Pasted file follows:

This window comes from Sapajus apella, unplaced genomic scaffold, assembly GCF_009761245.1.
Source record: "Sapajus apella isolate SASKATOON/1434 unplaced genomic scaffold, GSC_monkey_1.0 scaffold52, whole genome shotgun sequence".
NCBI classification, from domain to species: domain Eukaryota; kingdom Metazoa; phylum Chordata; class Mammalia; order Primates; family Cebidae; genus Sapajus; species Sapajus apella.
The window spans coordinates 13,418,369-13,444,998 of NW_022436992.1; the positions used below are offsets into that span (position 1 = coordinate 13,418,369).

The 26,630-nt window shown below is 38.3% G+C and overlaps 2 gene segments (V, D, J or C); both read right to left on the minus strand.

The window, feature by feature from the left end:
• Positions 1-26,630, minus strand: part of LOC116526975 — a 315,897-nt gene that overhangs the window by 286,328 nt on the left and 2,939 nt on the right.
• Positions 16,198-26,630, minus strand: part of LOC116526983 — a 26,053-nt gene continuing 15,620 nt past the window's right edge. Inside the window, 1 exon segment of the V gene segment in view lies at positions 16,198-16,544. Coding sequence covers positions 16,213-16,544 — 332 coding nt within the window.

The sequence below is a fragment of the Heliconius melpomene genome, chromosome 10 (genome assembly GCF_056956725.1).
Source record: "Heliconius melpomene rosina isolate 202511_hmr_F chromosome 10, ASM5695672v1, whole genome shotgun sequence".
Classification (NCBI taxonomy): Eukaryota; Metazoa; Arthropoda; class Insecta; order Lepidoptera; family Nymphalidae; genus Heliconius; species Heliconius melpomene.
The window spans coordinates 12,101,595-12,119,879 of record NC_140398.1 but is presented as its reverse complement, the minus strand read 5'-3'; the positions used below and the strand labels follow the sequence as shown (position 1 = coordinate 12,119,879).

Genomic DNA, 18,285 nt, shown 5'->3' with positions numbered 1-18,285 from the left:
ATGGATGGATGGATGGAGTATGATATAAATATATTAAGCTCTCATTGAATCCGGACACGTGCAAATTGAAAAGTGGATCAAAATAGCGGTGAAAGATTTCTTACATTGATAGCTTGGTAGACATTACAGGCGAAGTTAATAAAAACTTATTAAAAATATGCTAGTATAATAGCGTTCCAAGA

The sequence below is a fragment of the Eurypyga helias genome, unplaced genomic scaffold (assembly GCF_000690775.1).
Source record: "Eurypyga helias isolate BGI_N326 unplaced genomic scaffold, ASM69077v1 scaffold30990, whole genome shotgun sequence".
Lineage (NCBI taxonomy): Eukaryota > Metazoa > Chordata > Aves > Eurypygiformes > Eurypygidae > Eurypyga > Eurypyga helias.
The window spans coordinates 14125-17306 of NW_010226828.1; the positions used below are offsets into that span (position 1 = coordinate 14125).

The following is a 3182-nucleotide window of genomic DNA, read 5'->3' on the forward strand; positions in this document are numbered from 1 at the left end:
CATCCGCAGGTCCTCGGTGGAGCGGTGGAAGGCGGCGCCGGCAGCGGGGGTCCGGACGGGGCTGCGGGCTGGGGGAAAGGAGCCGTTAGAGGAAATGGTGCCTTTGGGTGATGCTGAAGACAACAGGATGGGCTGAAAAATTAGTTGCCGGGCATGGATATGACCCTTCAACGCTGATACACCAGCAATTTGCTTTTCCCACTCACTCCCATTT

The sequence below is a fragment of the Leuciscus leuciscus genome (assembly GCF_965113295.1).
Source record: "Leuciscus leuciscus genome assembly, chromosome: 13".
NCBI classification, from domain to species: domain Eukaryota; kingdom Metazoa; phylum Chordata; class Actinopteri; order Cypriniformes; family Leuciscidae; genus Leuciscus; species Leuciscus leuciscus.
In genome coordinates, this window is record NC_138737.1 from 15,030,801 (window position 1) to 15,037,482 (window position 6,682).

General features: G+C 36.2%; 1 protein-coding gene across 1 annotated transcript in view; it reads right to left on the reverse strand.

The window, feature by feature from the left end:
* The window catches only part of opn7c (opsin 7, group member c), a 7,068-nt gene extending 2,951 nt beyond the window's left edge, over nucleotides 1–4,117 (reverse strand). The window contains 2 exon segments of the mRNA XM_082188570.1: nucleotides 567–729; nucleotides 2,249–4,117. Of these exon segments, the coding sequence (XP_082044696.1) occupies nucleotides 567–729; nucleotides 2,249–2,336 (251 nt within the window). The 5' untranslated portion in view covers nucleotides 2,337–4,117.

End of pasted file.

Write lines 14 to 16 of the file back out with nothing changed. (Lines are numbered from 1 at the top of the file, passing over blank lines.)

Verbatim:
ATGGATGGATGGATGGAGTATGATATAAATATATTAAGCTCTCATTGAATCCGGACACGTGCAAATTGAAAAGTGGATCAAAATAGCGGTGAAAGATTTCTTACATTGATAGCTTGGTAGACATTACAGGCGAAGTTAATAAAAACTTATTAAAAATATGCTAGTATAATAGCGTTCCAAGA

The sequence below is a fragment of the Eurypyga helias genome, unplaced genomic scaffold (assembly GCF_000690775.1).
Source record: "Eurypyga helias isolate BGI_N326 unplaced genomic scaffold, ASM69077v1 scaffold30990, whole genome shotgun sequence".